The mystery and riddle of the relationship of Susannah Wood (dau. of Richard Wood), John Adams and David Halliburton has finally been solved. The problem was caused by a 1762 deed [Brunswick DB 7, pp. 159-161] in which David "Ally Burton" [Halliburton] was named as the husband of Susannah Wood:
"...and by the said Richard Wood by his last will and Testament Bequeathed to his Daughter Susanah Wood and by the said Susanah Wood her Husband David Ally Burton..."
The solution to the mystery is found in the details of four records, and particularly the metes and bounds description of the 200-acre tract bequeathed by Richard Wood to his daughter Susannah in his 28 April - 4 September 1746 will:
1) The actual will of Richard Wood [Brunswick Will Book 2, pp. 122-123] 2) The actual patent issued to Richard Wood 20 Aug 1747 (after his death) [Patent Book 28, p. 195] 3) The original deed from John Adams to Charles Humphreys dated [Brunswick DB 6, pp. 360-361], and 4) The original deed from Charles Humphreys to Thomas Cadet Young dated 24 May 1762 [Brunswick DB 7, pp. 159-161]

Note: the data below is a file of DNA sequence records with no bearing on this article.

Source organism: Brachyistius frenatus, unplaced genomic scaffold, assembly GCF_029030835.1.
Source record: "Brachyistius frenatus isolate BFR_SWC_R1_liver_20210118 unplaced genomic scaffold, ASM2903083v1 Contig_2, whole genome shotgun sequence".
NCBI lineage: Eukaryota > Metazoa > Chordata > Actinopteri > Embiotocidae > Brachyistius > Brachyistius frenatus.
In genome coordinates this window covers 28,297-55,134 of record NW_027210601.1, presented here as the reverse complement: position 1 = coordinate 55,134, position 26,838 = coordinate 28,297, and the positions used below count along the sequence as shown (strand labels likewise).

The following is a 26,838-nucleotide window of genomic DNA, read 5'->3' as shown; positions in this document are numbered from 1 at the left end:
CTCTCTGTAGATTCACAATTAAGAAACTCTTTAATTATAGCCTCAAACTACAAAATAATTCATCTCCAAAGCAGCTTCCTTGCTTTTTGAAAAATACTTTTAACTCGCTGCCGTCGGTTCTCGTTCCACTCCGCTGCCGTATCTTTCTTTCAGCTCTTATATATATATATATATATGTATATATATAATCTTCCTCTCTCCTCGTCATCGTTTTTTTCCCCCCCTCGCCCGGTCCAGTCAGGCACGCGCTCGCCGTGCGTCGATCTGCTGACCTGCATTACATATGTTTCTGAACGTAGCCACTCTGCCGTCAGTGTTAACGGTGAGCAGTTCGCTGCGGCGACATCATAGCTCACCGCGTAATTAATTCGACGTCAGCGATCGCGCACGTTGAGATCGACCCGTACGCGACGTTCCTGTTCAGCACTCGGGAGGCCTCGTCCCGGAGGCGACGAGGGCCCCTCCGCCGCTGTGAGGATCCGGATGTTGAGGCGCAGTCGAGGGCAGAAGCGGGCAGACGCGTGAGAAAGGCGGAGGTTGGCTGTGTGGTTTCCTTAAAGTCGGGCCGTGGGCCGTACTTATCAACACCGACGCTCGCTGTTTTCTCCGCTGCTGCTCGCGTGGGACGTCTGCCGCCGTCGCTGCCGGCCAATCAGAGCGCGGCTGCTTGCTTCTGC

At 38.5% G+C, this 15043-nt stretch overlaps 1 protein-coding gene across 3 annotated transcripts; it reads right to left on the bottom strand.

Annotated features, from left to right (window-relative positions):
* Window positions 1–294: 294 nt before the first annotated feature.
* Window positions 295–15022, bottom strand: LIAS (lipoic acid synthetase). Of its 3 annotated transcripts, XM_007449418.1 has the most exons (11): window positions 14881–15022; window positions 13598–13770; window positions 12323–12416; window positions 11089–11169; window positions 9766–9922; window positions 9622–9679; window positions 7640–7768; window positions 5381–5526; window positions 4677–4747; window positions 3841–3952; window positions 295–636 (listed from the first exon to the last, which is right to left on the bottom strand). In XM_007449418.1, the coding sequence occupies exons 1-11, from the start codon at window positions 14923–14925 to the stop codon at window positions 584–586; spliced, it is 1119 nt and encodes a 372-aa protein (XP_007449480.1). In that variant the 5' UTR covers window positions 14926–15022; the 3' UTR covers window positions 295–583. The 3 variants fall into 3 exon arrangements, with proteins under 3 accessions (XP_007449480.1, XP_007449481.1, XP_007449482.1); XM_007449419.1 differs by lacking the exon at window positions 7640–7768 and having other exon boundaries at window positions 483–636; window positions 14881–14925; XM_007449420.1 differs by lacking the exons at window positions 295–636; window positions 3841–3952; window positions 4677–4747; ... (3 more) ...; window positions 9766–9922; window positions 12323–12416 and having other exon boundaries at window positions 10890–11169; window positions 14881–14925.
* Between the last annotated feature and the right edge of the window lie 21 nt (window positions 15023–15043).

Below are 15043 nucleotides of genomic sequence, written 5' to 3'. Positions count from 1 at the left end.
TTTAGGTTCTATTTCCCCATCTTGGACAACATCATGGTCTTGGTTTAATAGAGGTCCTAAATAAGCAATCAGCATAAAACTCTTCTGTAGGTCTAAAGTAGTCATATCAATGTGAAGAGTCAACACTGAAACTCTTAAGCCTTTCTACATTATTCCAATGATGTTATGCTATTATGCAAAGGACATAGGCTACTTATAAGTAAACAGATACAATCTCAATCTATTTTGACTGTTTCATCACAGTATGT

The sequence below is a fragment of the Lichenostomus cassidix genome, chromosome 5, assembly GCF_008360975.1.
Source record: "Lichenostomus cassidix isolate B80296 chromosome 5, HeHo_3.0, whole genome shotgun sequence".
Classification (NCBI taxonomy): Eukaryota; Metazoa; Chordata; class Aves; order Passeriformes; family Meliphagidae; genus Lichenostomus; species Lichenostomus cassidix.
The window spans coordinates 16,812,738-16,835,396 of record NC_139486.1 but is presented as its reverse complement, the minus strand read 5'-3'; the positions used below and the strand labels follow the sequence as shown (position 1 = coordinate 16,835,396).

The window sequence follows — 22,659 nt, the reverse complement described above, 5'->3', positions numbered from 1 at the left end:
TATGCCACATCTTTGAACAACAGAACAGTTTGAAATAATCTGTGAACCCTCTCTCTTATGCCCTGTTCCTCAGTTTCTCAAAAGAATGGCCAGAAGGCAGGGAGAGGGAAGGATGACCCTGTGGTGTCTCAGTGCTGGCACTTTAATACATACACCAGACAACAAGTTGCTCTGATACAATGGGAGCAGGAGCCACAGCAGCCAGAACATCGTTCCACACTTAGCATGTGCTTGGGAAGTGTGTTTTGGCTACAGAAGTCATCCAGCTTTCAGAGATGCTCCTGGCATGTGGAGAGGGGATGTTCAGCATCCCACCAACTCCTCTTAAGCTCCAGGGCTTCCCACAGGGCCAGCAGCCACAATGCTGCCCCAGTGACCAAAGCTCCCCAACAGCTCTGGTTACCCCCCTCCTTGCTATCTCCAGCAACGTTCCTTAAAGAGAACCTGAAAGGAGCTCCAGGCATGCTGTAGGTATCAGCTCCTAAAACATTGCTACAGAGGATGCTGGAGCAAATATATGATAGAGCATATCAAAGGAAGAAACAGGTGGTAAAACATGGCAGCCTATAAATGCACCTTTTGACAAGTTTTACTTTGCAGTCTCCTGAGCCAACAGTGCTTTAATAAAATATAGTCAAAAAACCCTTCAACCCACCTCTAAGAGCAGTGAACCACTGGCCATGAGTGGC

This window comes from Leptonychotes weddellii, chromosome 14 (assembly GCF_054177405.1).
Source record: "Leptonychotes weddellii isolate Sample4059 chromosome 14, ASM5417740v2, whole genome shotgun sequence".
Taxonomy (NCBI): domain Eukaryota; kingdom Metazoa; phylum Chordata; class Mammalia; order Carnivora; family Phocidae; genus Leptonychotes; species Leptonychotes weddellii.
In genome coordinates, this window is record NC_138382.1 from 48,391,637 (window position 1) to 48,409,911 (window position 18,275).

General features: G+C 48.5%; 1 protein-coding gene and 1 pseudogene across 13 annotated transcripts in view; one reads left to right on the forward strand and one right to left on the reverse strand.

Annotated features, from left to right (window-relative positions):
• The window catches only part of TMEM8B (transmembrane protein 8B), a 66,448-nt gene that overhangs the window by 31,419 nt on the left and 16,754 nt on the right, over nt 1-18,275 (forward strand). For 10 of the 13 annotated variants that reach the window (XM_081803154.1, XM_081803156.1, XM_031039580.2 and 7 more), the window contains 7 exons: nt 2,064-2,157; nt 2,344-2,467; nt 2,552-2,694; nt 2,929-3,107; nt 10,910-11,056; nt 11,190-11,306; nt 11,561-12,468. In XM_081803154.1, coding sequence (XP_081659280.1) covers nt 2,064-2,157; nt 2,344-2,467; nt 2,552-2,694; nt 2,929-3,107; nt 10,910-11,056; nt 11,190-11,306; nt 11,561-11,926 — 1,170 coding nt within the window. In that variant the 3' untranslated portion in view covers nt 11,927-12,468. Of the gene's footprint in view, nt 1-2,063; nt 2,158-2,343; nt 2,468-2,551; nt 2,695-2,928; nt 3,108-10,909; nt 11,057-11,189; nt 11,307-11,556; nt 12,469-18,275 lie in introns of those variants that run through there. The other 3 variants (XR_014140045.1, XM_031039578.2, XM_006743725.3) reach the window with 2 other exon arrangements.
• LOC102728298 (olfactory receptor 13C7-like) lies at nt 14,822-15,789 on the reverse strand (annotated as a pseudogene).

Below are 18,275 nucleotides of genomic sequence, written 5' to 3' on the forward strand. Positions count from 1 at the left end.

The metes and bounds of the 200-acre land grant in records #2 through 4, above, are identially the same, meaning that Richard Wood bequeathed his not-yet-final patent to his daughter Susannah in 1746, which patent was finalized in 1747. In 1758 John Adams sold the same land to Charles Humphreys, and in 1762 Charles Humphries sold the same land to Thomas Cadet Young.
Despite the fact that the 1762 deed named David Halliburton as the husband of Susannah Wood, the 1758 deed from John Adams to Charles Humphreys strongly suggests that the only way that John Adams could have been the legal owner of the 200-acre tract was if he was the one who married Susannah Wood! The "incidental" naming of David Halliburton as the husband of Susannah Wood in the 1762 deed then appears to have been an error on the part of the person who drafted the 1762 deed. As it turns out, David Halliburton (who married Amey Humphreys) was the (step-) brother-in-law of John Adams, so it really was "all in the family."
Hope that explanation is just a little bit clearer than mud...